For many, reading is a relaxing and enjoyable way to spend time. However, some older persons and persons with upper body impairments may find reading to be a strenuous activity rather than one of leisure. Holding a book open can put unnecessary strain on the hands, arms back, and shoulders. Turning the pages of a book or magazine can be difficult for those with poor dexterity or a loss of sensation in the fingers. Persons with these impairments may become discouraged and may not find reading to be as enjoyable as it once was. Devices like book holders and page-turners can help alleviate reading problems and make reading more comfortable.
As the name implies, a book holder allows a person to read without actually holding the book.
This is a relatively simple device, made of a tilted board with something to hold the book open.
It can prove to be very helpful for persons with upper mobility impairments, poor hand strength, or limited dexterity.
Book holders are designed to hold books at an angle that is comfortable for reading.
Most can hold books or magazines of any size or thickness.
Page controllers, such as pegs or clips, which are included on most book holders, help to keep a book open and prevent the unwanted turning of the pages.
For persons who are recovering from surgery of an injury, or who have a condition that forces them to lie flat most or all of the time, a bed reader can still allow them to read comfortably. A bed reader is simply a propped-up piece of clear plexiglass. The user can place a book or magazine face down on it, and then lie under the device. This way, the individual can still read while lying flat on his or her back and not have to strain the arms by holding up reading material.
Newspapers can be large and cumbersome, and some persons may find it difficult to hold a newspaper open and turn the thin pages. A newspaper holder can help these persons read a newspaper more comfortably. This device is made up of a series of flat wood or plastic strips that support the edges of the news paper and a center clip that holds the top of the newspaper to prevent it from coming apart. Most heavy base for stability. This is a convenient and practical device for persons who may have difficulty handling a newspaper.
Persons with poor dexterity or limited sensation in their fingers may find that constantly turning pages becomes strenuous.
A page-turner can make turning pages easier.
Most page-turners consist of a piece of plastic that fits around the hand and an attached rod with a rubber tip or suction cup on the end. The user can then turn the pages of a book or magazine without having to separate pieces of paper with his or her fingers.
An automatic page-turner attaches to the pages of books, magazines, or other bound reading materials and turns them when the user activates a switch. These devices, however, tend to be very expensive. Persons with limited upper body movement may find an automatic page-turner useful because they require minimal body movement from the user. A variety of switches can be used with this kind of device and the type of switch that is right for you depend on your individual needs. Persons who do have some degree of upper body movement may find a button or lever switch to be best. A foot pedal switch can be used by persons who would rather control the turning of pages with their feet. Persons with extreme mobility limitations may find a sip-and-puff switch or chin switch to be more effective. A sip-and-puff switch is activated by breathing in or out of a small tube whereas a chin switch rests on the neck and works from the touch of the user's chin.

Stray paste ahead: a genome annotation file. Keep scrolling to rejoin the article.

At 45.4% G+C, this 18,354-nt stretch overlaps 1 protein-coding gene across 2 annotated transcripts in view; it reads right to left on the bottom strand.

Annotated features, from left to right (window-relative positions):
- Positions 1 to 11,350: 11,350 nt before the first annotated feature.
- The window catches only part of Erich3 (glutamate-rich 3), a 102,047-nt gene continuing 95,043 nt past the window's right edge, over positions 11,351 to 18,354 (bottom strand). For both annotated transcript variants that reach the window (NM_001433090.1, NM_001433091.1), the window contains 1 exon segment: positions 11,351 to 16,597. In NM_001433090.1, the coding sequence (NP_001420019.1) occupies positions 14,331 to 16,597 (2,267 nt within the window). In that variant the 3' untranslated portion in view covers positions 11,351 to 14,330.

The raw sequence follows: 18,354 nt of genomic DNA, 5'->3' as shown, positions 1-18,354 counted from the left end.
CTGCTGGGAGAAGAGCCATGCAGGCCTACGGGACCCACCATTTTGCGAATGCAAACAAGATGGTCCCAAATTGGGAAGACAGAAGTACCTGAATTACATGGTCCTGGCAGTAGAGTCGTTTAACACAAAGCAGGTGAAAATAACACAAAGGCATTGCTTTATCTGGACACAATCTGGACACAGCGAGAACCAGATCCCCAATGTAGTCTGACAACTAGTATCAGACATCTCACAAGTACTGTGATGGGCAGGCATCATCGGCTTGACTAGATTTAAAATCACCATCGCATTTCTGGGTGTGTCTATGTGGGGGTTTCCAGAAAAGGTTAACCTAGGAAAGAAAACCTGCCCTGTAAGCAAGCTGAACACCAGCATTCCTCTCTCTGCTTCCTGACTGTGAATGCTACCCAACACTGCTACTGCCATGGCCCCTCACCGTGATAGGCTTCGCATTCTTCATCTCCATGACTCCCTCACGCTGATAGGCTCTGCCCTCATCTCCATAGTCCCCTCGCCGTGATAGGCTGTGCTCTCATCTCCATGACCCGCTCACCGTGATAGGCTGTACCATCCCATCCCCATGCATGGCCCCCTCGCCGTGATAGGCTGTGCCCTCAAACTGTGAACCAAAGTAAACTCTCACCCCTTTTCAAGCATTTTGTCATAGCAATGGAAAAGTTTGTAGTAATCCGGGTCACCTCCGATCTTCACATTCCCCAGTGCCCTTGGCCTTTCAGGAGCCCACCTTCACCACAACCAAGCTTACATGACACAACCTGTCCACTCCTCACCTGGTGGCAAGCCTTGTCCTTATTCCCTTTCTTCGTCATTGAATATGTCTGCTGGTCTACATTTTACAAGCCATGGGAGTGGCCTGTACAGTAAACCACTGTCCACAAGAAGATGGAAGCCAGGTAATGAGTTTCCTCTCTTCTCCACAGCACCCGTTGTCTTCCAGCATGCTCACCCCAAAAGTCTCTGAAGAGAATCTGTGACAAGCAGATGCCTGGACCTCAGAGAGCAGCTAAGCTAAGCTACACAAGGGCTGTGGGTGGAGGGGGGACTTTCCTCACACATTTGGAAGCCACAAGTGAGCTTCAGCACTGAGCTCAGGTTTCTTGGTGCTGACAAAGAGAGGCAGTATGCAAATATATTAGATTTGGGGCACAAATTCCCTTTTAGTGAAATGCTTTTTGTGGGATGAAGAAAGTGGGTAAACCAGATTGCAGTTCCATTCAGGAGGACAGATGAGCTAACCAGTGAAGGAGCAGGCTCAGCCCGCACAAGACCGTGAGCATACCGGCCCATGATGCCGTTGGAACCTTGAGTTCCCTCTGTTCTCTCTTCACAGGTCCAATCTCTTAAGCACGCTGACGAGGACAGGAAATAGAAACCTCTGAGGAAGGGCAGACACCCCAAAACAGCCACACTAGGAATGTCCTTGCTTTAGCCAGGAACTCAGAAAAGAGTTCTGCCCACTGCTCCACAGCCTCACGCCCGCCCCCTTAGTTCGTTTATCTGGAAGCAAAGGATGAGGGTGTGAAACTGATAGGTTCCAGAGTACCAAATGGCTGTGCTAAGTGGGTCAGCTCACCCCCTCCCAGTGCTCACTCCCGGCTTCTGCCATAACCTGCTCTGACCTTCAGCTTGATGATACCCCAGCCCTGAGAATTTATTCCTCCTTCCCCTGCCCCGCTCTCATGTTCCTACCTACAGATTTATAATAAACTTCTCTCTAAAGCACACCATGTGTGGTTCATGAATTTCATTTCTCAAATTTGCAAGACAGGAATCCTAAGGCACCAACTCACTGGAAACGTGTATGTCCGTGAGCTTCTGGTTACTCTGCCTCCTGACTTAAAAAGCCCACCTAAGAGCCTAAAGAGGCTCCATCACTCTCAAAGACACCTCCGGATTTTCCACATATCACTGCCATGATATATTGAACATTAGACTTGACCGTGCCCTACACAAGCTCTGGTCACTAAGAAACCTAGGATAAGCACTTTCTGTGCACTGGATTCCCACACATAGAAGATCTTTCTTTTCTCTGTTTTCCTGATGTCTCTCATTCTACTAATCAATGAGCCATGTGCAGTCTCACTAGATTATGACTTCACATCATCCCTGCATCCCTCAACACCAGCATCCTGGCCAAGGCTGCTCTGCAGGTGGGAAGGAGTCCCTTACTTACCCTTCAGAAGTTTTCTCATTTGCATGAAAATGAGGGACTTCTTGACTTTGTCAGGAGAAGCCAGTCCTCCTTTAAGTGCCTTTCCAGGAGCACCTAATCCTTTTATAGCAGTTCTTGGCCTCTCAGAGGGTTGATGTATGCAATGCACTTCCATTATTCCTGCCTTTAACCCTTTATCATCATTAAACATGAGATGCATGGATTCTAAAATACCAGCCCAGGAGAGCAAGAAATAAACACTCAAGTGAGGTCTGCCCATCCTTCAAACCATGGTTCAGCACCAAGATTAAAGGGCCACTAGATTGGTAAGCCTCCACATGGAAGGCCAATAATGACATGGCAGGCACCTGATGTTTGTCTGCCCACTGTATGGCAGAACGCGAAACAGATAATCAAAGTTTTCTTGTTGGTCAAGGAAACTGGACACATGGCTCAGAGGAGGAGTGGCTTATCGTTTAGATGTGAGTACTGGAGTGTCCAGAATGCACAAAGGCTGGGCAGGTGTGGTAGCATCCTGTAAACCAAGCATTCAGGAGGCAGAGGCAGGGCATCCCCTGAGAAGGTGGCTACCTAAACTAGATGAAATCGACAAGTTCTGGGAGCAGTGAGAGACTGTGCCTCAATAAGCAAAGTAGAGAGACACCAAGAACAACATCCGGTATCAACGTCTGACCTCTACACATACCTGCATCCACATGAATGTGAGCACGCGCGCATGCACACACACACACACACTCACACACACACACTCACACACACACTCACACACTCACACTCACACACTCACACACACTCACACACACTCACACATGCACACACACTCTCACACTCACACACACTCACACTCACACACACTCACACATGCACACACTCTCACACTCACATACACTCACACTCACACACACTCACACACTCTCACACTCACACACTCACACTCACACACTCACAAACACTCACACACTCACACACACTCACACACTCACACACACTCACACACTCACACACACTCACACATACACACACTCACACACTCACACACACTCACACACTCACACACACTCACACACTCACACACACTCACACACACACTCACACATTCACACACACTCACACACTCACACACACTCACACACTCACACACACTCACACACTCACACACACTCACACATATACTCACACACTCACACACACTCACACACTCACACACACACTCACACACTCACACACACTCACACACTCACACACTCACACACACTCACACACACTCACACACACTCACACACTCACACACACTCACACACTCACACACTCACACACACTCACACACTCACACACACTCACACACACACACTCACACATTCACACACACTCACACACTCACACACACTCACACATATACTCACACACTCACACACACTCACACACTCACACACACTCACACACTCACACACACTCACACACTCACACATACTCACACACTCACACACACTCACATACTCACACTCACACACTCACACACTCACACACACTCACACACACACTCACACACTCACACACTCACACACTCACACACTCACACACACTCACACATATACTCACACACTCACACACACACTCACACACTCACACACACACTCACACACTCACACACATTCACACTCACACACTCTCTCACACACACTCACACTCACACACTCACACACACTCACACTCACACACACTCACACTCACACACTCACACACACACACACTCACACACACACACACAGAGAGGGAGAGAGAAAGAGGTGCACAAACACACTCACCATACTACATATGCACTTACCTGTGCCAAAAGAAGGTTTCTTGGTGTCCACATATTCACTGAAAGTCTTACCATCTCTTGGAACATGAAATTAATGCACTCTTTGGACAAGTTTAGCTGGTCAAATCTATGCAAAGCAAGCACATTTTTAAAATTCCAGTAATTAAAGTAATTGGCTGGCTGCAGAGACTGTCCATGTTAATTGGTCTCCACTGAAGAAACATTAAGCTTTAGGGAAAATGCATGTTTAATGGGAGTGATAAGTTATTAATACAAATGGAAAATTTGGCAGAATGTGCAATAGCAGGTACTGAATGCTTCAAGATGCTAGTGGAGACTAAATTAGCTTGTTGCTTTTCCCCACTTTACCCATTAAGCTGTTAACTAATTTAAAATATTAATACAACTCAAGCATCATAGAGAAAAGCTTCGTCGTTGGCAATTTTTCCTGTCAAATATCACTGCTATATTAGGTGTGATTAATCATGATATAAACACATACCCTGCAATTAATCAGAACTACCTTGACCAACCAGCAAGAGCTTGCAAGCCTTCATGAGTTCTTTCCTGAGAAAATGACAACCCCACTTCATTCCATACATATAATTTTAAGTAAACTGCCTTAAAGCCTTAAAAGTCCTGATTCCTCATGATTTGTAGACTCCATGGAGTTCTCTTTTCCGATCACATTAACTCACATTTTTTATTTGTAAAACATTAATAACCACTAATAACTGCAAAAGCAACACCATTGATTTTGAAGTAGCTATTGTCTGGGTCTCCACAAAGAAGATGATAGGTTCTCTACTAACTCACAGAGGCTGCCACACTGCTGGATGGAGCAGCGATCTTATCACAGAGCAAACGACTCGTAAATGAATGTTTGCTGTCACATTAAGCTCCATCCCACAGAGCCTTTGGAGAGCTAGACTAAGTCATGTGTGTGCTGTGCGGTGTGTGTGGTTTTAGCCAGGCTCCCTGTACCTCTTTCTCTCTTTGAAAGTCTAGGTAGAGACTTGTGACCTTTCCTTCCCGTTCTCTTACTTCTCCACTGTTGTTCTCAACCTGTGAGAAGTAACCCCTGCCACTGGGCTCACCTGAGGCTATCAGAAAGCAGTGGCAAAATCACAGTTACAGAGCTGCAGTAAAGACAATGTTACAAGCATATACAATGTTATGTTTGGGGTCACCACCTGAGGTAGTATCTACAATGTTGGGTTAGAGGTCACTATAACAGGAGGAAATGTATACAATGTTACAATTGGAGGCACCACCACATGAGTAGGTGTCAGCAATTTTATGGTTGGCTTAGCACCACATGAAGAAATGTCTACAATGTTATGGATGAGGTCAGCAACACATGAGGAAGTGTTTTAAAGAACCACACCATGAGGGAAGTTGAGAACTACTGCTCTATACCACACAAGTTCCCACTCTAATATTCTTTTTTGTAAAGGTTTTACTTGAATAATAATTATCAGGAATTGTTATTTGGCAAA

Persons with various upper body impairments may find that reading requires more effort than they are willing or able to exert. These persons can benefit greatly from book holders and page-turners. The devices described above can make reading more comfortable and enjoyable by reducing the amount of strength and dexterity needed to hold a book, magazine, or other reading material.
Project LINK is a free, national information service that mails catalogs and other product information from companies that make or sell helpful products. Since no names or addresses are released to companies, the confidentiality of the consumer is protected. To join Project LINK, call (voice/TTY) (800) 628-2281 or write to:
Center for Assistive Technology/UB
515 Kimball Tower
Buffalo, New York, 14214
The Rehabilitation Engineering Research center on Aging offers a number of videos, pamphlets, and articles, some directed at health care professionals and others designed for consumers. To receive a free product catalog, call (voice/TTY) (800) 628-2281
Touch Turner makes several different models of page-turners. For information, call (206) 252-1541, or write to:
443 view Ridge Drive
Everett, Washington 98203
Maddak sells several different book holders and page-turners. For a catalog, call (201) 628-7600, or write to:
Pequannock, New Jersey 07440-1993
Sammons Preston sells many assistive devices, including book holders, newspaper holders, and page-turners. For a catalog, call (800) 323-5547, or write to:
PO Box 5071
Bolingbrook, Illinois 60440-5071
Maxi-Aids sells book holders and other assistive devices. For a catalog, call (800) 522-6294 or (TTY) (516) 752-0738, or write to:
PO Box 3209
Farmingdale, New York 11735
Smith & Nephew sell book holders and other assistive devices. Call (800) 558-8633 for a catalog, or write to:
Smith & Nephew, Inc.
One Quality Drive, PO Box 1005
Germantown, WI 53022-8205
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